For many, the Interfaith House was a home away from home, whether it was through the services offered by the Common Ministry, a place for meetings for student groups, or just as a hangout in the coffee shop.

The building on the northern edge of campus at 720 NE Thatuna has served the University and its students from the time it was built in 1925.

But time and circumstance bring change. Last spring the Presbyterian Synod put the building up for sale, and sold the Interfaith House to Washington State University for $1.2 million. Citing its location and connection to campus, the Board of Regents approved the purchase.

First a home for the Alpha Chi Omega sorority, the four-story brick structure remained in the organization’s hands until it was bought for student outreach by the Presbyterian Synod in 1958. It would be seven years, however, before a Common Ministry was established and the building would become a place for campus religious groups as well as unofficial student organizations.

Known then as the Koinonia House (K-House), a Greek concept for “communion” or “community,” a number of local religious denominations created a Common Ministry council. Everything that would come out of the Interfaith House would be part of the Common Ministry, including the tradition of having a basement coffee shop.

A place for friends and colleagues to meet,the Interfaith House also served as a space for those who felt displaced.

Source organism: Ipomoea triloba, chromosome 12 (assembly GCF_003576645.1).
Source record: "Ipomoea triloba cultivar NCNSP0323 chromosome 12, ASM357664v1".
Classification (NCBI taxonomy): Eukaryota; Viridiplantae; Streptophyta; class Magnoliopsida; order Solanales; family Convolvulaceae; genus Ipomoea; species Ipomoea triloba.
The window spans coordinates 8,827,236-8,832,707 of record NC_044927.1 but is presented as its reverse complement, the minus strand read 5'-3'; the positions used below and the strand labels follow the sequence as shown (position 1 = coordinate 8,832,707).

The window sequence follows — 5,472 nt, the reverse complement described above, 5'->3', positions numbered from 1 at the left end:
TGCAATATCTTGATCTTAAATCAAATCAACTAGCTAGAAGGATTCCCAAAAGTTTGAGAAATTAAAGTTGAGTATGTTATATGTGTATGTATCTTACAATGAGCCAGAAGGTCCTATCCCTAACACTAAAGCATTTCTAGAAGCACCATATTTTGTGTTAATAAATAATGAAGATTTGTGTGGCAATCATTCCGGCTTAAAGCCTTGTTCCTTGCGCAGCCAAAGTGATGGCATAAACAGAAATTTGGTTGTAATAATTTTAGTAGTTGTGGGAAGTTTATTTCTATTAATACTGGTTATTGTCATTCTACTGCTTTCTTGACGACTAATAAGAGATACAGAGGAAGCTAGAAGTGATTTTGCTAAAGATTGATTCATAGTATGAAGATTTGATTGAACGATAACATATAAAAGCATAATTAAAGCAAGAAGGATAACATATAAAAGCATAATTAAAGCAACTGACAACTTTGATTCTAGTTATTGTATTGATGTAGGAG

Wilhelmina Sarai-Clark, a retired WSU professor, was at one time a campus minister at the K-House as well as a deacon at St. James Episcopal Church. She stresses the positives that came while she was involved with the K-House, including the creation of the conflict resolution center and it serving as a headquarters for the participants of the student demonstrations in 1970. The protests drew attention to racism within the University. The ministry responded by offering programs and support.

“Another thing that originated from the Common Ministry was the acceptance of people with different sexual orientation,” says Sarai-Clark. The house “was a safe place to be.”

It was also a site for Alcoholics Anonymous meetings, student potlucks, and human rights task force meetings. Whenever the University struggled with an issue, whether it was about drinking or separation of church and state, says Sarai-Clark, the Common Ministry was a place where people could find help.

While the fate of the building is still undetermined, the Common Ministry has relocated into the Community Congregational United Church of Christ for the 2014–2015 academic year.

“I hope that we don’t lose the connection with the University that we’ve had as a safe place to explore,” Sarai-Clark says. “Things change, but that doesn’t mean it’s all bad. Where else are they going to have all of these different religious groups talking to each other? Listening to each other? That’s what we are. And I hope that isn’t lost.”